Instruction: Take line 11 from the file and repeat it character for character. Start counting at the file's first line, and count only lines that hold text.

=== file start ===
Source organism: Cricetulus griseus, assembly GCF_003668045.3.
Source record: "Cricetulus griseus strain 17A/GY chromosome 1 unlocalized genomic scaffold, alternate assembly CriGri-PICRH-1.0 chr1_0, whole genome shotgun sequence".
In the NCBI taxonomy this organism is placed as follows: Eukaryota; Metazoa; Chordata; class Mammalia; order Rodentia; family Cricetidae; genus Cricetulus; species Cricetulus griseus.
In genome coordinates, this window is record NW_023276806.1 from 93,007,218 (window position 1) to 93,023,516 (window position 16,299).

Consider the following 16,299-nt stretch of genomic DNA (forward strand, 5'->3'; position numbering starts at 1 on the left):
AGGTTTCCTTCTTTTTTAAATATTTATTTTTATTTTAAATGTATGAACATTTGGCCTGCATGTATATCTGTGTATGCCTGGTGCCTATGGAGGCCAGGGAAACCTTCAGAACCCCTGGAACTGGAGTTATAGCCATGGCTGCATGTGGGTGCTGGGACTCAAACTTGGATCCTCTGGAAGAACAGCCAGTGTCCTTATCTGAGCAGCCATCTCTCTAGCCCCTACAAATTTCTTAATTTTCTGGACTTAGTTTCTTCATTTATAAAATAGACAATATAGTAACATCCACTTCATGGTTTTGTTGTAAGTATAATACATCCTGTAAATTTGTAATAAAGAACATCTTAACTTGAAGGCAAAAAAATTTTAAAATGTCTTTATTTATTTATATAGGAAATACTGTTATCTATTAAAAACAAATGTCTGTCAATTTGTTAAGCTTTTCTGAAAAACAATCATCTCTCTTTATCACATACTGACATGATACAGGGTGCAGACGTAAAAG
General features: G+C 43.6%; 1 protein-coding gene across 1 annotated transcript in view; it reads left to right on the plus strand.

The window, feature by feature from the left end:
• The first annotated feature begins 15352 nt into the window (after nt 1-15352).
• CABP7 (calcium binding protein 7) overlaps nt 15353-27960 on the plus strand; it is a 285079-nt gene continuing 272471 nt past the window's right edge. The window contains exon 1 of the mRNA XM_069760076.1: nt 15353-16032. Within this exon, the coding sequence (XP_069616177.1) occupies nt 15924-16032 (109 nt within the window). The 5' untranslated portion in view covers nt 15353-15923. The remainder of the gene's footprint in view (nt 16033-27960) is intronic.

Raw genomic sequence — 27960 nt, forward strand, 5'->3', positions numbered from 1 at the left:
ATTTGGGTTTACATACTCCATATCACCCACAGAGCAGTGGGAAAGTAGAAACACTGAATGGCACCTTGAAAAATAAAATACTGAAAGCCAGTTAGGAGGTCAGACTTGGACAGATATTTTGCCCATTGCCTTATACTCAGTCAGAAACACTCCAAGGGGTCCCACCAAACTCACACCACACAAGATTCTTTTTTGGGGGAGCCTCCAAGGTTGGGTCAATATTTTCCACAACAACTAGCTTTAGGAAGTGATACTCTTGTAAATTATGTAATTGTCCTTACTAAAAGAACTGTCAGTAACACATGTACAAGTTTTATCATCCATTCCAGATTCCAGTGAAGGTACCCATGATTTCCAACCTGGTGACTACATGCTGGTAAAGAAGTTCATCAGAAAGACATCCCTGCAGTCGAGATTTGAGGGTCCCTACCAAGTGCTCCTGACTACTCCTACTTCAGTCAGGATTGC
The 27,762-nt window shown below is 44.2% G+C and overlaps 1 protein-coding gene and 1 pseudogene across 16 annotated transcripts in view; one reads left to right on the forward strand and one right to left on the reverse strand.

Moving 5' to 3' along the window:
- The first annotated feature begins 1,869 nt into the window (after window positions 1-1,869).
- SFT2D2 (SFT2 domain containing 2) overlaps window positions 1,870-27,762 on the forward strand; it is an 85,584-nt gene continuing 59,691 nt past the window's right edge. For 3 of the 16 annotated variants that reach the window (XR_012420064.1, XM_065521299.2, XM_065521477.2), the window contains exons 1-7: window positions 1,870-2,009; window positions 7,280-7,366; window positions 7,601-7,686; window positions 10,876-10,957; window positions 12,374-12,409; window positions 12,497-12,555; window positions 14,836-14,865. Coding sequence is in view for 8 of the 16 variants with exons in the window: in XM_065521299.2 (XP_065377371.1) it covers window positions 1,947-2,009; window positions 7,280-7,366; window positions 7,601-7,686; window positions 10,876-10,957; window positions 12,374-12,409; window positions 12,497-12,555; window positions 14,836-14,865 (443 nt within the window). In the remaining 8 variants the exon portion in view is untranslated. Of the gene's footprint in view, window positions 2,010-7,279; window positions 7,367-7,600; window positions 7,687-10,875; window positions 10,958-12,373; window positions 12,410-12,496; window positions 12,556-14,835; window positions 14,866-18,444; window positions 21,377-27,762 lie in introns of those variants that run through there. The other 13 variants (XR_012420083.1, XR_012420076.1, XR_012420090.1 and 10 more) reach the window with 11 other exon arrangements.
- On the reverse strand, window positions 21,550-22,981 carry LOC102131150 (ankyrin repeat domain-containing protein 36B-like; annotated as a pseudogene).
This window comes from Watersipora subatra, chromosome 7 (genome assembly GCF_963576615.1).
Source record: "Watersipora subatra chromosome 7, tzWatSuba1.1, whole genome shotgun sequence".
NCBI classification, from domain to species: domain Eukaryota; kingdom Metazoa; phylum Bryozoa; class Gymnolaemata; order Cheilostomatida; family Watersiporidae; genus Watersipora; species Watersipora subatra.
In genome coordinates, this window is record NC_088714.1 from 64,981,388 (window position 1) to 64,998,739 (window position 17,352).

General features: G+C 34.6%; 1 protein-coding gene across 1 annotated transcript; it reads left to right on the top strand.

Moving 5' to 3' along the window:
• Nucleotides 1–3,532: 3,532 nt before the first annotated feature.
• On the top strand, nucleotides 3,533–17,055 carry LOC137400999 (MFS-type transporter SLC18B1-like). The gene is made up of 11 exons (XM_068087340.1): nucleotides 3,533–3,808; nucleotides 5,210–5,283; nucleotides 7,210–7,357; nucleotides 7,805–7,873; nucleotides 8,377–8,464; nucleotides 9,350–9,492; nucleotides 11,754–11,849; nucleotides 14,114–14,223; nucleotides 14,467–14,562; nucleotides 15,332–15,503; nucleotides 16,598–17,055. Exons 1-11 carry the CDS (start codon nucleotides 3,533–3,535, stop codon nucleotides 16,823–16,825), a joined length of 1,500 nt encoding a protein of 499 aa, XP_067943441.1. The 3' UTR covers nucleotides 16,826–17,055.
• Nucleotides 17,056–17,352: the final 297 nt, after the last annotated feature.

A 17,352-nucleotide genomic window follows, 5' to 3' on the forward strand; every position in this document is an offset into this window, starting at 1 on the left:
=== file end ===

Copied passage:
Raw genomic sequence — 27960 nt, forward strand, 5'->3', positions numbered from 1 at the left: